The auger is down in the washtub thingy and carries the grain up the auger into the silo or bin. The auger has to carry it up to the top to dump it in. because if you were trying to get it in any other way, grain would come out as you opened any other door.

There is a hatch at the top of the silo that the farmer climb up and opens to accept grain. Why don't you look at some pictures on the internet? Look for farm magazines online, etc. It would show you pictures of the different steps, I'm sure.


@kentuckycat - Technically, I'm not sure there is a really a difference between a grain bin and silo. Personally, I think of silos as being skinny and having a rounded top and grain bins being shorter and wider. Grain bins can have different purposes. At large grain elevators where farmers go to sell their grain, they usually hold the grain until it can be loaded onto a train. On farms, there may be smaller bins that hold corn that is fed to pigs or other livestock.

One other type of auger that wasn't mentioned before is the grain bin auger. On some larger farms, there will be several grain bins that are all connected through a series of tubes. In these tubes are grain augers that can help move grain from bin to bin or separate grain into different bins as it is put into the system.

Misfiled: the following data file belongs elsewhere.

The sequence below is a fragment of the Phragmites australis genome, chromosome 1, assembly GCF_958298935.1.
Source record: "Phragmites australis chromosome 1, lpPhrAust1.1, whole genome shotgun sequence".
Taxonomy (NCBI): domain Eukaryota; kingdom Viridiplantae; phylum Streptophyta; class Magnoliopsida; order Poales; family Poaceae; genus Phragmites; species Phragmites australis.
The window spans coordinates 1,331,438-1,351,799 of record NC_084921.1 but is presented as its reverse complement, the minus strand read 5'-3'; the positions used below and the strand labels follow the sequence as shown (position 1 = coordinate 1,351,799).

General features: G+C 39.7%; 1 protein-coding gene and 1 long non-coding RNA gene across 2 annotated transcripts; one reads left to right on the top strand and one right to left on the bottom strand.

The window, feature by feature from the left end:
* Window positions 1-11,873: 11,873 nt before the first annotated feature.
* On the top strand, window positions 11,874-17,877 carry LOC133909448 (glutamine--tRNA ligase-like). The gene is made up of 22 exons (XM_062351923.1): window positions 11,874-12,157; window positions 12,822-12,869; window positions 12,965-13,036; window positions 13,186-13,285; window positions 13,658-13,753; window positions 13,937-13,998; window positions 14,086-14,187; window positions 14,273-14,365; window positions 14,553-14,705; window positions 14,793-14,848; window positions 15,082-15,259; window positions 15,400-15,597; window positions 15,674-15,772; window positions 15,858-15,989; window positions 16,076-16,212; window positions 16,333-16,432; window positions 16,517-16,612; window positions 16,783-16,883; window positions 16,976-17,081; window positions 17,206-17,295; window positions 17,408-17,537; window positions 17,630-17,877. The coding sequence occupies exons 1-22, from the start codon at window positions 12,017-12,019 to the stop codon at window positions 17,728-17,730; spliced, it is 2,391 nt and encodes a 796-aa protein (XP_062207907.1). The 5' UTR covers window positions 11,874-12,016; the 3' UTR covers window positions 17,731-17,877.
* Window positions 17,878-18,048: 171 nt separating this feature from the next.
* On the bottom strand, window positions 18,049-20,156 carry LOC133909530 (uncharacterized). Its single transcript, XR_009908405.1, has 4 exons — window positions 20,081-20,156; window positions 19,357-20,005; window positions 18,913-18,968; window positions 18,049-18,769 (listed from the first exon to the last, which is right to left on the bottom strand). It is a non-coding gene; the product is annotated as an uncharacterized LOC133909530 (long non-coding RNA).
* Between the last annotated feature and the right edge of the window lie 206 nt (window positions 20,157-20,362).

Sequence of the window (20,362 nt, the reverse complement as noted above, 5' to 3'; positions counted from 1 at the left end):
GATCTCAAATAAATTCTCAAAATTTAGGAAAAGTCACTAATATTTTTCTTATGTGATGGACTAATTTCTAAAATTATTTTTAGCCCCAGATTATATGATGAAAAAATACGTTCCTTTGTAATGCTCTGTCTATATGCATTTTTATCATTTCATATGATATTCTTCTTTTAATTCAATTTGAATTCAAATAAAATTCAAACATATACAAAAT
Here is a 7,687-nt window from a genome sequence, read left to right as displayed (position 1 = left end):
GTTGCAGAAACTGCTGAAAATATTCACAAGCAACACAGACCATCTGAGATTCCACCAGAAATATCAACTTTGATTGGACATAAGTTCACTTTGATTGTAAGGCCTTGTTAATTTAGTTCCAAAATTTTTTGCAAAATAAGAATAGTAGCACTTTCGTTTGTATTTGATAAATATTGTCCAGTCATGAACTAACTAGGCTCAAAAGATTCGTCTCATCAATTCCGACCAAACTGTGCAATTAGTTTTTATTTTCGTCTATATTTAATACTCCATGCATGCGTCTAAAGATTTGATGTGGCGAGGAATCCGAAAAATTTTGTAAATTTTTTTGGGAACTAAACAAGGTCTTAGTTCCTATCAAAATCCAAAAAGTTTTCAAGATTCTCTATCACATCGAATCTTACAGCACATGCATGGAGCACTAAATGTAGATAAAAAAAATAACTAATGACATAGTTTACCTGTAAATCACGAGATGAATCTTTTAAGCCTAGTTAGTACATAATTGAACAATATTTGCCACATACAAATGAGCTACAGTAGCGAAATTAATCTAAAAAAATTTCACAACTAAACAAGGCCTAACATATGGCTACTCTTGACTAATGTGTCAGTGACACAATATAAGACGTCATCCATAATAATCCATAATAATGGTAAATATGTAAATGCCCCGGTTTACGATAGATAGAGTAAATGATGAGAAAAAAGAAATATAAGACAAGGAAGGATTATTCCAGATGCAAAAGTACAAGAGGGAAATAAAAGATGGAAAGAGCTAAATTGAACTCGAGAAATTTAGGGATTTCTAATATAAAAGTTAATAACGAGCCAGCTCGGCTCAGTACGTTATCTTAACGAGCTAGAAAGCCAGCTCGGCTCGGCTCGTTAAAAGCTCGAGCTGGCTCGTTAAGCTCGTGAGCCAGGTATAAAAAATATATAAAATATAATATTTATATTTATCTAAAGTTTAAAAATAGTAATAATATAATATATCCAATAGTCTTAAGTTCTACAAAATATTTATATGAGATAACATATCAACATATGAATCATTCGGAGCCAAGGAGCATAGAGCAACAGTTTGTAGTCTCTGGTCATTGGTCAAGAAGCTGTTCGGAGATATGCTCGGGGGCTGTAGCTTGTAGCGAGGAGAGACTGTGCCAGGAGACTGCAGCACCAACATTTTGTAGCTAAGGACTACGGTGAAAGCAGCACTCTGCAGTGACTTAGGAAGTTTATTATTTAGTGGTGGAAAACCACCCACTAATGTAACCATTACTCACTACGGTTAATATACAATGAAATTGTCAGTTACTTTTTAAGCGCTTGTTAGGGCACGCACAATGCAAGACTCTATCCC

I am wondering if there are different grain auger capacities. How is the amount of processed grain even measured? I would assume it is something like bushels per minute or hour that can be transported from the bottom to the top. Does it all change depending on what grain is being carried?


This may be an odd question, but what exactly is a grain bin? I have lived in cities my whole life, and don't know very much at all about farms. I would have to assume it is something that holds the grain, but what do they look like, and how much grain can they hold? Are there different types? What is the difference between a grain bin and a silo?


@matthewc23 - I'm not positive about the cross contamination part. I wouldn't think that using two different types of grain would cause any major problems. I'm sure you would want to clean out the auger just to make sure grains weren't mixing, but I don't think would be pathogen issues.

As for the use, I can tell you about that. Even though no one in my family farmed, I did grow up in central Illinois where farming is a huge industry. There are a couple different types of augers that I have seen. I don't know if they have special names, but one of them is a long, narrow auguer that is used to take grain from a truck to a grain bin.

Most of the time it can connect directly to the truck, but I have seen grain auger hoppers, too, where the grain is dumped into a separate unit and then carried into the grain bin.

The other one is the one you described. These are connect to combines, which are the machines that cut and clean the seeds. Once the grain is separated from the rest of the plant, it gets put into a truck and carried away.


I think I understand what a grain auger is and how it works, but what exactly is the use for it? Where is the grain being transported to? I have seen videos from beer companies where they will drive down a field harvesting the barley, and it gets shot into a truck beside it to get taken away. Does this process use some type of grain auger?

Also, are there special grain augers for different types of grain, or can they be changed back and forth? Is there any sort of cross contamination that can happen if you use one type of grain in an auger and then use it with something else?